A ground-breaking study due out by July bodes badly for the spread of HIV and AIDS
among Cambodia's young people.
Results to date from the Cambodian AIDS Social Research Project show that contrary
to conventional wisdom - which maintains young women in the country are not sexually
active until marriage, unless they are prostitutes - many are practicing unprotected
sex with equally active young men.
The findings suggest that the focus of AIDS education on prostitution may be misplaced,
and that Cambodia's young people may need more information about the risks of their
"We are talking about... young people with quite different experiences than
older generations as a result of knowing little else than war and systematic violence...
young people who have been fortunate enough to be positioned to take advantage of
the economic changes that have occurred in the 1990s," says Dr. Chou Meng Tarr,
principal investigator of the study, which is funded by the Geneva-based World Health
"The past that [older people] could control before the civil war engulfed Cambodian
society, was always more moral than it is at present."
One of the more disturbing findings of the study, she notes, is that the young women
interviewed "do not believe that having unprotected sex with someone they love
Fourteen of the forty 15 to 26-year-old women interviewed to date admitted to being
sexually active. None had used condoms.
One 15-year-old from Phnom Penh had her first sexual relationship at age 14. "Only
sex with sex workers is a risky activity," she told a researcher.
Another interview subject, a 17-year-old young woman who works in a snooker salon
near Psah Doimek had her first sexual relationship at age 15 and became pregnant
She managed to borrow more than 60,000 riels ($25) - the equivalent of the monthly
salary for middle-ranking officials - to pay for an abortion in the sixth month of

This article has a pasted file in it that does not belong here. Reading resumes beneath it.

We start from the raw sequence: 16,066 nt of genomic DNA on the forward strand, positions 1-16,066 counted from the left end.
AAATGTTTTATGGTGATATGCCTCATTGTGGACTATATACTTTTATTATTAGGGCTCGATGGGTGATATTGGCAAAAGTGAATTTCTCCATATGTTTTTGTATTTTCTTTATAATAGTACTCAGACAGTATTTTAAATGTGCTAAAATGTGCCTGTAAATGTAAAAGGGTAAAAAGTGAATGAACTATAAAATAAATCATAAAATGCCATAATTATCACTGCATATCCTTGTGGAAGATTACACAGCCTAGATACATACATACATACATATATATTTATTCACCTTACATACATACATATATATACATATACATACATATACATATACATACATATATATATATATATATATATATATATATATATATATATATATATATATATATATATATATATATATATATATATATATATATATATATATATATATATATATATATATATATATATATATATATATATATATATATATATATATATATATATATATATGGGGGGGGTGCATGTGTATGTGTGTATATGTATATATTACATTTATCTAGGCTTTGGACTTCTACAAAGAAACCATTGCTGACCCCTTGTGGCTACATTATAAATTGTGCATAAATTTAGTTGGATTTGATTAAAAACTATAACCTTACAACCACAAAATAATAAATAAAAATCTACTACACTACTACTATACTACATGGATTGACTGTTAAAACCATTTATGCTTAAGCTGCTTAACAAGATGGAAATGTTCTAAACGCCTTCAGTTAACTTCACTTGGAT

her pregnancy. After several additional relationships, she has sworn off sex out
of disillusionment with her relationships - but not out of fear of AIDS.
The interviews - which will number more than 200 by the study's end - are being conducted
by high school and university students trained as researchers, a method that Dr.
Chou Meng Tarr says encourages candor not possible when adults approach teenagers
with questions about their sexuality.
She cautions, though, that the results are not statistically valid or quantitative;
rather, they are qualitative results that "seek to explore all possible ranges
of risk-related sexual behavior among young people."
Soth Sina, a 27-year-old researcher, said she has been most struck by the large gulf
between society's beliefs about young people and the actual reality.
"Old and young people think differently," she said. "Old people think
young people only go to school, work and respect the culture. That's not the case."
"What people say and do in public in regard to their sexuality may differ greatly
from and even contradict their private sexual behavior," said Chou Meng.
"But we owe it to young people not to sit in moral judgment about their behavior
- although there is nothing inherently wrong in highlighting social norms - but to
provide young people with the skills to deal with their risk-related sexual behavior."